By Karen Welby ~ Run With Nutrition
Growing up, my salads consisted of iceberg lettuce with some carrots on top. My family had a “meat and potato” focus, so our salads were never very creative. I was convinced that I could never survive the day with only a salad for lunch; especially, while training for middle distance races in college.
Photo from Food Emrace
With up to 2 hours of track practice per day, I needed wholesome, nutritious meals to fuel and replenish my body. In college, I was more creative than I was at the family dinner table, but not much. I still had the mindset that a salad was not a sufficient meal and I needed to prepare for my workout and refuel afterwards with meat, potatoes and pastas. As I’ve learned more about nutrition, I now know that it is it okay to just eat a salad – as long as it’s topped with the right stuff!
The salads I eat now are filled with nutrients, including proteins, carbs, fiber and healthy fats. The best part is these nutrients come from whole foods, which refers to food in its natural state such as whole grains, fruits and veggies.
My healthy salad for runners includes: spinach leaves, chick peas, sliced almonds, chopped walnuts, dried cranberries, fresh fruit- usually strawberries or blueberries, chopped carrots, sliced cucumbers, avocado- sliced into small pieces, and some red onion. This is my ideal salad but again, you can add more toppings such as mushrooms, egg whites, chicken, kidney beans, celery, and some cheese. As a runner, you can probably use the fuel (calories), so pick any dressing you enjoy. Homemade dressings are best, but if you’re choosing a store bought dressing, try to pick one that has a limited ingredient list and has absolutely no hydrogenated oils or high fructose corn syrup.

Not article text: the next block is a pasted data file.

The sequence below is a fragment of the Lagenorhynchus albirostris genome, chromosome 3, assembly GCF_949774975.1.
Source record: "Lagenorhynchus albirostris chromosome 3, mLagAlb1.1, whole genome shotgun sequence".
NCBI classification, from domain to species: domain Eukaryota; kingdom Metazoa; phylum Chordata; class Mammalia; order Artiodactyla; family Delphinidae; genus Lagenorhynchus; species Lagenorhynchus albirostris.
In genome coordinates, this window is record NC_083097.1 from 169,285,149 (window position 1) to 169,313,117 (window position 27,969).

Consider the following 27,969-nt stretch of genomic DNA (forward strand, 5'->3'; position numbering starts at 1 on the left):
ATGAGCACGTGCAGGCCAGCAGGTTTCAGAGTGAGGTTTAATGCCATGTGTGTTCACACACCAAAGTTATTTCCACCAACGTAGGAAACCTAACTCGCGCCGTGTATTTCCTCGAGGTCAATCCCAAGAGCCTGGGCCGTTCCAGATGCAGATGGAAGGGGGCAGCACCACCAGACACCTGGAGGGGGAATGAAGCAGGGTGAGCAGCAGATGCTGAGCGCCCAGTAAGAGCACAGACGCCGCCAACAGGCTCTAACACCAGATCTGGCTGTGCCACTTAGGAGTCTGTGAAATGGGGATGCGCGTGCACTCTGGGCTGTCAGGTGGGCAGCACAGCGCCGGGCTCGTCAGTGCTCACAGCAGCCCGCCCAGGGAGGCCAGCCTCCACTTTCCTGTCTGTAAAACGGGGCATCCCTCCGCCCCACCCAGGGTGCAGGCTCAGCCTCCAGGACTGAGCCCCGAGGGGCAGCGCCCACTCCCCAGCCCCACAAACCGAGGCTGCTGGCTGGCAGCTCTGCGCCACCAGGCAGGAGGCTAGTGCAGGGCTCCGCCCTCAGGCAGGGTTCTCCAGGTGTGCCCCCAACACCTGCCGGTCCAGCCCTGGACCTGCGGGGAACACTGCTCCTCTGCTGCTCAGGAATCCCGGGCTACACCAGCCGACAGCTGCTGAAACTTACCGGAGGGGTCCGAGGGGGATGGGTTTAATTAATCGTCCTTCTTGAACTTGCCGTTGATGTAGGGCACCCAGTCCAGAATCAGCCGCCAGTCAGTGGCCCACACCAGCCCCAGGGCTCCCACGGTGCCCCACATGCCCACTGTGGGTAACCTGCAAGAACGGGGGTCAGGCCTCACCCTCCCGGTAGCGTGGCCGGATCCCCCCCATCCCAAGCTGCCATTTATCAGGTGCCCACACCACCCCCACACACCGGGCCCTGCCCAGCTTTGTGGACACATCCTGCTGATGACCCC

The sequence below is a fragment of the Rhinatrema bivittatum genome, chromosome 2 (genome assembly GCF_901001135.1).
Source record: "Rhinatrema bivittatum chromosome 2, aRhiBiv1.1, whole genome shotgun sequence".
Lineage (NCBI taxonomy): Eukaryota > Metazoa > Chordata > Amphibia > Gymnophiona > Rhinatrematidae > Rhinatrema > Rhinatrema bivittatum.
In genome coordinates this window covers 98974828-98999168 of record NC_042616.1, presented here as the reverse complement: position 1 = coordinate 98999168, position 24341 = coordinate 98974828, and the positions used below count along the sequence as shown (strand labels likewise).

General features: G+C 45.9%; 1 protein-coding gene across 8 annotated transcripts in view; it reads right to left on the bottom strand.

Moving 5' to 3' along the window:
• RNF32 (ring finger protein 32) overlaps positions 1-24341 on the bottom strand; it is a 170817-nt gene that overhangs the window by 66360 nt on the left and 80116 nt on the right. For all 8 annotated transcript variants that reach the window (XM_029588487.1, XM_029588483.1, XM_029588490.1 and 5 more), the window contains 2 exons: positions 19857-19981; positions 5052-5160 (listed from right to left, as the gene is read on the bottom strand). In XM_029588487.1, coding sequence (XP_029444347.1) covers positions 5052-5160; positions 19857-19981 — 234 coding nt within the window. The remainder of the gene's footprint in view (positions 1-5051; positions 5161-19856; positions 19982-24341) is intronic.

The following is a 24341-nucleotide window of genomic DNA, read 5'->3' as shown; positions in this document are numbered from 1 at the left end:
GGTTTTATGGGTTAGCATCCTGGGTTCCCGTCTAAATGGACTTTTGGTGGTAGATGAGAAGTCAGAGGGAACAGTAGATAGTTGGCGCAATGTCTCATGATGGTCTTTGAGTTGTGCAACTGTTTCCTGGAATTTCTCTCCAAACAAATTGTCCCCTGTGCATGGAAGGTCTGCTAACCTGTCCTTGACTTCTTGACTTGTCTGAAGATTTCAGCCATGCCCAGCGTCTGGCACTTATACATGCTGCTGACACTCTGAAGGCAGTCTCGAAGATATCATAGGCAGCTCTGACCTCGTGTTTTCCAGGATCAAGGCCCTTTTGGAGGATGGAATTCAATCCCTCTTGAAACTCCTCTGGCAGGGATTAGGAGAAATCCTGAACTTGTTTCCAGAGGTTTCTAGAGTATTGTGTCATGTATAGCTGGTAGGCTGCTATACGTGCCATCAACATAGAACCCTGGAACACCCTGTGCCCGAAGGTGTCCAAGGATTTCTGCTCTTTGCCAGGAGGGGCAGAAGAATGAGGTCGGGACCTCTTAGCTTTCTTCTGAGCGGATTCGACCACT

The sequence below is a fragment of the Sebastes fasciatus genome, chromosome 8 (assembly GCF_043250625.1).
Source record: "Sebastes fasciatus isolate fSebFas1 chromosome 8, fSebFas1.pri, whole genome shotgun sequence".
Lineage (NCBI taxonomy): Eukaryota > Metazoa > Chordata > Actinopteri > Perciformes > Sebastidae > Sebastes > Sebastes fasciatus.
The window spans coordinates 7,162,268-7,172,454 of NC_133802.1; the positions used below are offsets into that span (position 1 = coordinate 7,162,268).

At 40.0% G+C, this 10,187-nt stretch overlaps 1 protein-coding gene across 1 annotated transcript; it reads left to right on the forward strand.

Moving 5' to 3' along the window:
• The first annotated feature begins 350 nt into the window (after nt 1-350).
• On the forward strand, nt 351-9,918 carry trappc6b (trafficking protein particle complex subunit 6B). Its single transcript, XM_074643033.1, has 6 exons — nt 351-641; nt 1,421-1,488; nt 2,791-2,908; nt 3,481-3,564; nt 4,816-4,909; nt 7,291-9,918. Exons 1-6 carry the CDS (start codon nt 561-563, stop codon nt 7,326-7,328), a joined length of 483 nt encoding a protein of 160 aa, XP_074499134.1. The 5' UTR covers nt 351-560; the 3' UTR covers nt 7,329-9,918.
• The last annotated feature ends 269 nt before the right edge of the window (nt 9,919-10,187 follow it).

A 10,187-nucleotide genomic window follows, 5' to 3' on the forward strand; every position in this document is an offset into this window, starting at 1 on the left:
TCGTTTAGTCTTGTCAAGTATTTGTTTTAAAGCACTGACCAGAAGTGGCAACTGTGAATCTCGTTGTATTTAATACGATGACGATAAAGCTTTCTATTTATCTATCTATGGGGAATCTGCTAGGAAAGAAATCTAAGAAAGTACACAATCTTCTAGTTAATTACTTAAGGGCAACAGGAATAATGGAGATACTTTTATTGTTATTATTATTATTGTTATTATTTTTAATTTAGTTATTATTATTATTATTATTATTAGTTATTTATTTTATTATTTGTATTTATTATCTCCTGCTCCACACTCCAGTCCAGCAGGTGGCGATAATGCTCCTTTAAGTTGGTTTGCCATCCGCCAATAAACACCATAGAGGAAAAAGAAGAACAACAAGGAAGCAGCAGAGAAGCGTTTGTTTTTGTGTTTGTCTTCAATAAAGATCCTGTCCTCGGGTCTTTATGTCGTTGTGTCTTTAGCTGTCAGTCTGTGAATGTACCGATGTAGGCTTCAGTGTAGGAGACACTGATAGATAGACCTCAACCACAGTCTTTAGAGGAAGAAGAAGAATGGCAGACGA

The best part about having a salad is that you can make it huge - and load it with nutrients to your liking. Eating a large salad will require many bites, which means it’s pretty hard to scarf down quickly, compared to eating something like a slice of pizza. When you slow down your eating time, your brain actually has time to register that you’re filling up your stomach, triggering the “I’m full” feeling at the appropriate time.
It took some time, but I learned why I never considered salads a complete meal. My “old” salad was probably only 70-100 calories and contained minimal nutritional value. It did not provide NOT adequate fuel to run repeat 600s at practice, let alone run them at goal race pace!
What nutritious toppings do you add to your salads before and after a run?
Karen Welby has been running competitively for over 14 years. She ran Track & Field throughout high school, then continued running middle distance events(400m & 800m) at Lehigh University, where she was named captain her senior year. She has experience in collegiate Track & Field coaching, personal training and holistic health coaching. For more about Karen’s integrative health and fitness coaching programs, visit Run With Nutrition. She can be found on Twitter (@coach_karenw), Facebook (Run with Nutrition) and Pinterest (coachkarenw)